MP calls for pensioners to be allowed to contribute to their bus fares (From Darlington and Stockton Times)
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Anne McIntosh calls for pensioners to be allowed to contribute towards their bus fares
PENSIONERS must be allowed to contribute towards their bus fares to help save services, one of the region’s Conservative MPs told ministers last night.
Strict rules that hand all elderly people free passes – or require them to pay full fares – should be abolished, Thirsk and Malton MP Anne McIntosh said.
The move would help ease growing “anxiety” in North Yorkshire and elsewhere that cash-starved local authorities will be forced to axe bus routes, she said.
And it would put bus travel on the same footing as rail services, where pensioners pay subsidised fares – but there is no blanket free travel for old folk.
Miss McIntosh said: “Many constituents are willing to subsidise their services. However, this solution is prohibited due to the Concessionary Bus Travel Act.
“When I have travelled on the bus from home to Northallerton or Thirsk, I am often the only full fare paying passenger on board.
“Yet the bus services are vital to my constituents. If residents are willing to pay for their service, then surely this must be permitted.”
Staging a Commons debate, the MP suggested the elderly could be allowed to pay partial fares on the bus itself, or in a different way.
The MP told The Northern Echo: “That is something to be worked out. I want to establish the same principle for bus passengers as for rail passengers.”
The debate came amid ongoing controversy over Conservative-run North Yorkshire County Council’s decision to axe £2m from bus subsidies.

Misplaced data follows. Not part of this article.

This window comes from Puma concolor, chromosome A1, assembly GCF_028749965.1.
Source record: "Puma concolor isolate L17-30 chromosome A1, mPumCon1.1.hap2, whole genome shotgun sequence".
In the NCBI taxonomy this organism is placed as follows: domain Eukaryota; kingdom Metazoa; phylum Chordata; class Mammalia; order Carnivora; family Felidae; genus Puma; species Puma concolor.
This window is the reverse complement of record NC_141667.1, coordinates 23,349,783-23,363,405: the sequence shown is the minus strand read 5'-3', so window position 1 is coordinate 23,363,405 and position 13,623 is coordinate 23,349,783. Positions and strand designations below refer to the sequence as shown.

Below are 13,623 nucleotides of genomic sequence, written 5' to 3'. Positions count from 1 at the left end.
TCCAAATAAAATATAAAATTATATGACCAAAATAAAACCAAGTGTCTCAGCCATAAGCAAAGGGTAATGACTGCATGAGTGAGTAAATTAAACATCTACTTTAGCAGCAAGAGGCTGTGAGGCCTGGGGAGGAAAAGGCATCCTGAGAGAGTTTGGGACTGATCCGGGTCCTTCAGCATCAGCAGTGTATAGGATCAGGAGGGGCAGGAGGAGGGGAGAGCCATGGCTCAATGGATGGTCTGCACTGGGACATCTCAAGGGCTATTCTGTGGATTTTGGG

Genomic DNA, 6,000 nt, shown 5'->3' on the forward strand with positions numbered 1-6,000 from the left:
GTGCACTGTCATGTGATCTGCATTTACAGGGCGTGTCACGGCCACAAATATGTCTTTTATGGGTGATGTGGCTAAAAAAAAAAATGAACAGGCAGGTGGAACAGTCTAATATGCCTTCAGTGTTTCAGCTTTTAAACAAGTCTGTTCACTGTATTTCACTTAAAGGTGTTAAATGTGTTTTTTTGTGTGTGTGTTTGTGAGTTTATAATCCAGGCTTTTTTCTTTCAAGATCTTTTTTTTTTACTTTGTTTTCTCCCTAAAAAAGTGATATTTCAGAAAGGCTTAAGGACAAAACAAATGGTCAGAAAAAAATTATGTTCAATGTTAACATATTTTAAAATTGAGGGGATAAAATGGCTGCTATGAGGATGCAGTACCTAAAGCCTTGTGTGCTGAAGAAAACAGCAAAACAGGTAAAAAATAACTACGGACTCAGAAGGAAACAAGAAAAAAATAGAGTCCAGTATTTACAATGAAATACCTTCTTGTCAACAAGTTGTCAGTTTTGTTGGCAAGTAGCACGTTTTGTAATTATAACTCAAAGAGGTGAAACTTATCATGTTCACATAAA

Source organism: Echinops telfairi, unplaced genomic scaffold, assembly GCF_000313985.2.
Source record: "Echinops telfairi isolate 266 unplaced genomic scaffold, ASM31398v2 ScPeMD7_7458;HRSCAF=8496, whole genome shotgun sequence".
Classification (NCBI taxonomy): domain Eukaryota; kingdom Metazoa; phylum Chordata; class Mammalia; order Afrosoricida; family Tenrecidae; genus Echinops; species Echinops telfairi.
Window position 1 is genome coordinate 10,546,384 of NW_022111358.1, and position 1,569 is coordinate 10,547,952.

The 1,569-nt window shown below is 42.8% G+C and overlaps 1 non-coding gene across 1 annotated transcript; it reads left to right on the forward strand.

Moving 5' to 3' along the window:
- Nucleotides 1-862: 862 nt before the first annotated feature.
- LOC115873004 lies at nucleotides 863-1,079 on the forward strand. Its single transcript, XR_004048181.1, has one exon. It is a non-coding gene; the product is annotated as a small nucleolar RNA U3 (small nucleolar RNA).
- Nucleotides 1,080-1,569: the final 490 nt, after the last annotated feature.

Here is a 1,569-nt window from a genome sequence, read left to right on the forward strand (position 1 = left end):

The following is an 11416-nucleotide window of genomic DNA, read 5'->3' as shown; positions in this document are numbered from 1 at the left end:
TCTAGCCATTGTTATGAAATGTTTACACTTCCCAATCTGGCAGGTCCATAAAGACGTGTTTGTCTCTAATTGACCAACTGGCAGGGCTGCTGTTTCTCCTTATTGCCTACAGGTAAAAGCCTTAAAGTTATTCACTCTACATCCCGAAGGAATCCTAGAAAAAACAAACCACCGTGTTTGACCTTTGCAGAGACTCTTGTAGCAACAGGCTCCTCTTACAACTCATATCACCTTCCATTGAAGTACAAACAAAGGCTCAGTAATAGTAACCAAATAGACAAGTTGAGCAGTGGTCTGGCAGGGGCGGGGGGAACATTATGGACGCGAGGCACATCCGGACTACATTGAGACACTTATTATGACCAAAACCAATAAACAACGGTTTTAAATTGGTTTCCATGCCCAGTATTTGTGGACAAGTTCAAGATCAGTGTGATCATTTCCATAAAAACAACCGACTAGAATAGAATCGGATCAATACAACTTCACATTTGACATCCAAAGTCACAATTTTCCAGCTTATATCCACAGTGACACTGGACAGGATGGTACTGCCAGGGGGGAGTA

Almost 6,000 people signed petitions protesting about the impact on dozens of less popular routes across the county, run by private operators which receive the subsidies.
But the council says the cuts are an unavoidable part of attempts to cope with Government cuts - with £94 million saved so far and a further £77m still to find.
Miss McIntosh agreed that the ‘Dial a Ride’ scheme – promoted by the council as an alternative to regular services – would not be able to “cope with the sheer number of users”.
And she pointed out that, of the £8m that North Yorkshire spent each year on subsidising bus fares, around 70 per cent of the passengers helped are elderly.
Miss McIntosh warned: “Allowing pensioners to have a bus pass is of great value - but of no avail if bus services are removed.”
There has been growing alarm about disappearing bus services, struck down by the double whammy of cuts to bus operator grants and local authority support budgets.
Darlington and Hartlepool are among town halls that provide no cash support at all, while Middlesbrough spends the third lowest sum in England (£123,600).